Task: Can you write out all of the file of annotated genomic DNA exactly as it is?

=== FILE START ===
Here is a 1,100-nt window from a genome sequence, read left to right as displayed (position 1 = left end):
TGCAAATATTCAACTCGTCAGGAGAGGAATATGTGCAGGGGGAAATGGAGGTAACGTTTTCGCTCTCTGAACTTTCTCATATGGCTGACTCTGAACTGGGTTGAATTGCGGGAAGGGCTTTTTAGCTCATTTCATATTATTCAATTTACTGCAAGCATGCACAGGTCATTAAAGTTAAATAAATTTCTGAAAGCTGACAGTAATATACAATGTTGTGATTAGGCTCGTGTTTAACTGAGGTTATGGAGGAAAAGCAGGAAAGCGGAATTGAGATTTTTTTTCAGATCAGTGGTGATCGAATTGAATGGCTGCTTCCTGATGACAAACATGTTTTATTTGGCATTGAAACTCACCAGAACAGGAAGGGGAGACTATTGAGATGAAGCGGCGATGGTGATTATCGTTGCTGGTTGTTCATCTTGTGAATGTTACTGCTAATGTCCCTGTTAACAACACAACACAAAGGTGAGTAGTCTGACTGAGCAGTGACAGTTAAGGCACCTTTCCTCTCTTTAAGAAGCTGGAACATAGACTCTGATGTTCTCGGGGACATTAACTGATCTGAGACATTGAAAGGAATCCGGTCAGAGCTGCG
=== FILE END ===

Here is a 1,100-nt window from a genome sequence, read left to right as displayed (position 1 = left end):
TGCAAATATTCAACTCGTCAGGAGAGGAATATGTGCAGGGGGAAATGGAGGTAACGTTTTCGCTCTCTGAACTTTCTCATATGGCTGACTCTGAACTGGGTTGAATTGCGGGAAGGGCTTTTTAGCTCATTTCATATTATTCAATTTACTGCAAGCATGCACAGGTCATTAAAGTTAAATAAATTTCTGAAAGCTGACAGTAATATACAATGTTGTGATTAGGCTCGTGTTTAACTGAGGTTATGGAGGAAAAGCAGGAAAGCGGAATTGAGATTTTTTTTCAGATCAGTGGTGATCGAATTGAATGGCTGCTTCCTGATGACAAACATGTTTTATTTGGCATTGAAACTCACCAGAACAGGAAGGGGAGACTATTGAGATGAAGCGGCGATGGTGATTATCGTTGCTGGTTGTTCATCTTGTGAATGTTACTGCTAATGTCCCTGTTAACAACACAACACAAAGGTGAGTAGTCTGACTGAGCAGTGACAGTTAAGGCACCTTTCCTCTCTTTAAGAAGCTGGAACATAGACTCTGATGTTCTCGGGGACATTAACTGATCTGAGACATTGAAAGGAATCCGGTCAGAGCTGCG